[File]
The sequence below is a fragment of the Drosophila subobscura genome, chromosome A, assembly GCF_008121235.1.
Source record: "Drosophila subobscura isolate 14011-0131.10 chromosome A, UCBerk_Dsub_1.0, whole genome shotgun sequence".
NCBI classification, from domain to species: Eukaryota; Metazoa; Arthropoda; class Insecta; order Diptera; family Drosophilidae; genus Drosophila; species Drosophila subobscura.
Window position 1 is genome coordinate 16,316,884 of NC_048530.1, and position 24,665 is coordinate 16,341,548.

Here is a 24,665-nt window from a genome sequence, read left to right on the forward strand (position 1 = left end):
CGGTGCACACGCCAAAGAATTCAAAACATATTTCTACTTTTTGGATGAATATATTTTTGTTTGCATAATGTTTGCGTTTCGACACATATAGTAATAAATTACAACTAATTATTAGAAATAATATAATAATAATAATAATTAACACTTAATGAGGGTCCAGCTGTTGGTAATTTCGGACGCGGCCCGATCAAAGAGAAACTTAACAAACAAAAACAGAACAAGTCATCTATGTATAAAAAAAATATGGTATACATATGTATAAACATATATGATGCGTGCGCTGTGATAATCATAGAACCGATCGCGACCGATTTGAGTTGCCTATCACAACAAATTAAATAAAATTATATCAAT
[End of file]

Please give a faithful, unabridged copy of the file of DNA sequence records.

The sequence below is a fragment of the Drosophila subobscura genome, chromosome A, assembly GCF_008121235.1.
Source record: "Drosophila subobscura isolate 14011-0131.10 chromosome A, UCBerk_Dsub_1.0, whole genome shotgun sequence".
NCBI classification, from domain to species: Eukaryota; Metazoa; Arthropoda; class Insecta; order Diptera; family Drosophilidae; genus Drosophila; species Drosophila subobscura.
Window position 1 is genome coordinate 16,316,884 of NC_048530.1, and position 24,665 is coordinate 16,341,548.

Here is a 24,665-nt window from a genome sequence, read left to right on the forward strand (position 1 = left end):
CGGTGCACACGCCAAAGAATTCAAAACATATTTCTACTTTTTGGATGAATATATTTTTGTTTGCATAATGTTTGCGTTTCGACACATATAGTAATAAATTACAACTAATTATTAGAAATAATATAATAATAATAATAATTAACACTTAATGAGGGTCCAGCTGTTGGTAATTTCGGACGCGGCCCGATCAAAGAGAAACTTAACAAACAAAAACAGAACAAGTCATCTATGTATAAAAAAAATATGGTATACATATGTATAAACATATATGATGCGTGCGCTGTGATAATCATAGAACCGATCGCGACCGATTTGAGTTGCCTATCACAACAAATTAAATAAAATTATATCAAT